“So we can suggest that experiencing the world in terms of dualisms is not so much a product of the invariant operation of a human mind, as Lévi-Strauss claims, but is instead grounded in our bodies.” (Tilley)

Monday, October 22, 2012


“Men can see nothing around them that is not their own image; everything speaks to them of themselves. Their very landscape is alive.” Karl Marx (quoted from Burgin, 1996)

Now it is widely accepted that subject and object, mind and matter, human and thing co-constitute each other (Hodder 2001: 155).  “Persons make things and things make persons,” writes archaeologist Christopher Tilley (2004: 217). “Consciousness does not occur in our brains, but is dynamically distributed, boundary crossing, offloaded, and environmentally situated within materiality” (Noe 2008: 68). The seemingly irretrievable wedge between the material world and the human mind, placed there by Enlightened, Cartesian thinking, is finally being dissolved (Olsen 2010: 64).[1] There is no purely ‘subjective’ understandings of place, landscape, or material thing, because both experience and interpretation derive from and relate to the objectivity of the material presence of things we perceive (Tilley 2004: 219). This insight has inspired, within the humanities, a renewed interest in the material world and materiality’s role in the construction of subjective experience. It has also provided a common language through which many different human endeavors can now communicate (Hodder 2011: 173).
            Can we study materiality with regards to something so seemingly immaterial as masculinity? Whether it is a type of consciousness, an performance, a trend/habit of human activity, or an imaginary concept, there must be material (bodies, adornments, clothing, occupations, images, role models) upon which masculinity is based. Anthropologist Jean-Pierre Warnier (2001: 6) asks, “Are not all our actions, without any exception whatsoever, propped up by or inscribed in a given materiality?” A review of the literature on materiality (Hodder, Ingold, Donald, Warnier, Tilley, Abram, Noe, Olson) delivers three major insights that may help our investigation into the material component of masculinity: one, a person’s perceptual field extends beyond the body and into incorporated things; two, the material world has agency over human actions; and three, identity and its memories profoundly depend on material things.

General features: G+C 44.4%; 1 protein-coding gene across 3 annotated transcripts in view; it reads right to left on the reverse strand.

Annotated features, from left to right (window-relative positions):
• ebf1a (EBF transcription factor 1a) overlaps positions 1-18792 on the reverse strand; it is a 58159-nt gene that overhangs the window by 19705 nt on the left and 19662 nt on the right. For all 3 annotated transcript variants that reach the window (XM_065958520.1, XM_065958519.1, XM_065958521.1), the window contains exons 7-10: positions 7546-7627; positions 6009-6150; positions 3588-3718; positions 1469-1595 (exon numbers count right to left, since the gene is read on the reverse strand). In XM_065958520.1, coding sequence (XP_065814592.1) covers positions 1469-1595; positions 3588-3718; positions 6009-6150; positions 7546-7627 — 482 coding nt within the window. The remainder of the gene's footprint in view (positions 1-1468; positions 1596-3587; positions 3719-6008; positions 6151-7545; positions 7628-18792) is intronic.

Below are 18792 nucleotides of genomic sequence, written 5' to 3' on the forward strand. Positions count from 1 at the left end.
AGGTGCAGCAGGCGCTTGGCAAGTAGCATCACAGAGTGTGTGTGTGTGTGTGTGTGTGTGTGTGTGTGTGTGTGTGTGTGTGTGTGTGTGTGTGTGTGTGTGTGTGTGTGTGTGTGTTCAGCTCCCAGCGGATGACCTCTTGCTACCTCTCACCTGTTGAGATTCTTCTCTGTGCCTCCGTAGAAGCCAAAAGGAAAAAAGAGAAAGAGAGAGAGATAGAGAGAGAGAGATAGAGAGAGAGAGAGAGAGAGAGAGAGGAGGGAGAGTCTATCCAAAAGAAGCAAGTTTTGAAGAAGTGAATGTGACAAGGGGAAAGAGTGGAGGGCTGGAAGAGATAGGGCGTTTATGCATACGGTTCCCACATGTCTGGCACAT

[1] Postmodern literary critic Katherine Hayles investigates the social and cultural processes that led to the conceptualization of information as separate from the material that instantiates it. See: How We Became Posthuman: Virtual Bodies in Cybernetics, Literature and Informatics,(Chicago: The University of Chicago Press, 1999.)

How incorporated tools act as perceptual extensions is described best by the Blind Man’s Cane analogy. Warnier (2001) looks to Paul Shilder’s essay The Image of the Body (1935), where he wrote that the blind person’s cane is integrated into his consciousness field to such an extent that his perception is not projected from his hand, but from the tip of the cane.  ‘The body’ can thus extend to include lots of objects, rendering its boundaries flexible (Warnier 2001: 7). For this reason, Malafouris (2008) says material things should be seen as continuous and active parts of the human cognitive architecture. People ‘think’ through material culture, and therefore, materiality is what Malafouris, along with DeMarrais (2004) and Menary et all (2010) call “the extended mind.” I like to think of social media as extensions of our perception, and we can "poke" people with it. Now there is a Facebook Jacket  that squeezes you whenever someone likes you online.

Expanding on the pioneering work of Marcel Mauss (1936), Warnier also shows that the ‘techniques’ of the body (such as walking, eating, sitting, and dancing…what Ingold (2000) calls our “skills”) are almost always locally determined, and therefor variable from society to society.